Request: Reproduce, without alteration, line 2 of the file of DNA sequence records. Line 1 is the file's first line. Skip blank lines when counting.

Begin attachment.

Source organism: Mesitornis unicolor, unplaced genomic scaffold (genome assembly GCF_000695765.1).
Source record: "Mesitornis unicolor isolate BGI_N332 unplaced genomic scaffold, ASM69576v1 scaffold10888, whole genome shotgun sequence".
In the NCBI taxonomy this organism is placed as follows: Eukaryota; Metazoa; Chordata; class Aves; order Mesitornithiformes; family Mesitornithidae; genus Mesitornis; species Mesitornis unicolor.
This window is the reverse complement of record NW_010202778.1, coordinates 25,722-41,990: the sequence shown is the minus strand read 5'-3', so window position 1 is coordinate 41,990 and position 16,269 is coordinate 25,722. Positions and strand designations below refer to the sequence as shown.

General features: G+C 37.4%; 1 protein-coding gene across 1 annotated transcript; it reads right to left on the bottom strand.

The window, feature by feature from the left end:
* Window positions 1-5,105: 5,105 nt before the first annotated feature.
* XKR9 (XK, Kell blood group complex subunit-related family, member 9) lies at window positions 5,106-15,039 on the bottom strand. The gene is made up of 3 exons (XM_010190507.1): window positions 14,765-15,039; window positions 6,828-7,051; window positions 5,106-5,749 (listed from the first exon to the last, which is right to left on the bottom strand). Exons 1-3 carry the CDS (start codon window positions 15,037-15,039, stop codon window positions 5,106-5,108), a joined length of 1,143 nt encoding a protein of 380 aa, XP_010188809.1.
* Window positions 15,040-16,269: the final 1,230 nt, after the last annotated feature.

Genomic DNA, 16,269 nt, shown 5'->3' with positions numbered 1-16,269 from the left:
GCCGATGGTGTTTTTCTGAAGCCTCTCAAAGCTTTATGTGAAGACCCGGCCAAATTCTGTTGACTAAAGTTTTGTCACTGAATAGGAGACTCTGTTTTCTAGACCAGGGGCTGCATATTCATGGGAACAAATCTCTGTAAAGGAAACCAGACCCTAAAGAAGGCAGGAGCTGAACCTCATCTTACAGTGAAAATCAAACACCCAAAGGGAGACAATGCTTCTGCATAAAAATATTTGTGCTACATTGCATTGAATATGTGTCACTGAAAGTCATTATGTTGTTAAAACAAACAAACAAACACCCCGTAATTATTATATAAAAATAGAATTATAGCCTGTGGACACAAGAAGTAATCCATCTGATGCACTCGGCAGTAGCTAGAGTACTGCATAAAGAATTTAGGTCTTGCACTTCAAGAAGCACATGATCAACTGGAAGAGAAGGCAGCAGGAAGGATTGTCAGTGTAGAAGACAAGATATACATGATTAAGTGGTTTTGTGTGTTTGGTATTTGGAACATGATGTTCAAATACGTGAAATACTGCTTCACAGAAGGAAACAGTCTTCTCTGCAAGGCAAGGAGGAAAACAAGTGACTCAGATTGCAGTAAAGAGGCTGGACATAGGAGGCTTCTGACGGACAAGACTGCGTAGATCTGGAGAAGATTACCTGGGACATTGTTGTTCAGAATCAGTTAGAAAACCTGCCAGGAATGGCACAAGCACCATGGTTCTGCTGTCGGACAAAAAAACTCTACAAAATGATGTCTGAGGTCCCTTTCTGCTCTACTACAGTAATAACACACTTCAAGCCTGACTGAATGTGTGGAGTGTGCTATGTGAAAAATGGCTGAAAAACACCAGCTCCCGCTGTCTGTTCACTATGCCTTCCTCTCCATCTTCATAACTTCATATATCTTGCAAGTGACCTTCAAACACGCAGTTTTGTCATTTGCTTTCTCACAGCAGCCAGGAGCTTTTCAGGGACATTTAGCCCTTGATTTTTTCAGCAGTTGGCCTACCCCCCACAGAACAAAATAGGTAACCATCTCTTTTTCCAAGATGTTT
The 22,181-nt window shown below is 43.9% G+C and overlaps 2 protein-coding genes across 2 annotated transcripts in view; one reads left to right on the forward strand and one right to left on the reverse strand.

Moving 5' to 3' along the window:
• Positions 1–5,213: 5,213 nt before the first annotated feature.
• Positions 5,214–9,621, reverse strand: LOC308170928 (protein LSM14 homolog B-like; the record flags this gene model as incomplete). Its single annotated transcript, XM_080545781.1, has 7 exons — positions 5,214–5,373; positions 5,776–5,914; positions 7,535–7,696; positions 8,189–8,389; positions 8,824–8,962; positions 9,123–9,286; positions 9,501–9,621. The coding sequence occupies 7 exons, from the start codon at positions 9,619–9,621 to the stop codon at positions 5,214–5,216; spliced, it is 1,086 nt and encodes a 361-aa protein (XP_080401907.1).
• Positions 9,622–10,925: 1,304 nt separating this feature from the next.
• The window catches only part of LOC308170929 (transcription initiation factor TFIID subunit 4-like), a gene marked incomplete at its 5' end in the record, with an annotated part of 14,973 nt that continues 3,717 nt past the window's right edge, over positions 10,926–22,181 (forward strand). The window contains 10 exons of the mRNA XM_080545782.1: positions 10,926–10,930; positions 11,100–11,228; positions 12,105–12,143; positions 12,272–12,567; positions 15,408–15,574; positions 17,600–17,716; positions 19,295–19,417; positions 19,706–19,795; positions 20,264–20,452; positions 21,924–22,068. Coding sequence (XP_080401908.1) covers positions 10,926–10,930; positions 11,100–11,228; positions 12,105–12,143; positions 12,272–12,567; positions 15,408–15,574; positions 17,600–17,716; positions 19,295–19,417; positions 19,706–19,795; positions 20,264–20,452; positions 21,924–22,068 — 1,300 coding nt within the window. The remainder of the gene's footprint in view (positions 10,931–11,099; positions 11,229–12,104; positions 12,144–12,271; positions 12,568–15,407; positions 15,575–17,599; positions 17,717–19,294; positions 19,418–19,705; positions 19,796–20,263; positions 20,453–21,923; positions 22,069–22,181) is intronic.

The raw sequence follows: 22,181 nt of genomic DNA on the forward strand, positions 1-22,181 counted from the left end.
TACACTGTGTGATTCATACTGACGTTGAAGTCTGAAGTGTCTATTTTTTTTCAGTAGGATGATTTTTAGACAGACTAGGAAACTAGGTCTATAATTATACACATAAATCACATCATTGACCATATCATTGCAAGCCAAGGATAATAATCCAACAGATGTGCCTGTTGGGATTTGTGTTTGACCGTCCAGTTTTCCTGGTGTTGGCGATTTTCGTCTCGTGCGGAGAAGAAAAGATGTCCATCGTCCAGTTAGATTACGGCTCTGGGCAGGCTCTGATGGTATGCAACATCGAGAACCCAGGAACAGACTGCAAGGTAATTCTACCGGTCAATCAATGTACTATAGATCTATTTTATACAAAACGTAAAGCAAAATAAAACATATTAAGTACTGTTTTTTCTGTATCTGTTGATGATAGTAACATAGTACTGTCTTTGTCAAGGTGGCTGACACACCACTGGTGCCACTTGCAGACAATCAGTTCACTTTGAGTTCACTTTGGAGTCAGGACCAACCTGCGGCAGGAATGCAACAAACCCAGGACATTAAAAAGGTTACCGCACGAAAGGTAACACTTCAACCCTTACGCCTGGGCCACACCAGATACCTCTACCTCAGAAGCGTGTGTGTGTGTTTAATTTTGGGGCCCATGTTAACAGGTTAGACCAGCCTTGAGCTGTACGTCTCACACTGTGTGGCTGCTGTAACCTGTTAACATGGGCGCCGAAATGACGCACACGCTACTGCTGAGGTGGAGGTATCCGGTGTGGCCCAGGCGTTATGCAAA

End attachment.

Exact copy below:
Source record: "Mesitornis unicolor isolate BGI_N332 unplaced genomic scaffold, ASM69576v1 scaffold10888, whole genome shotgun sequence".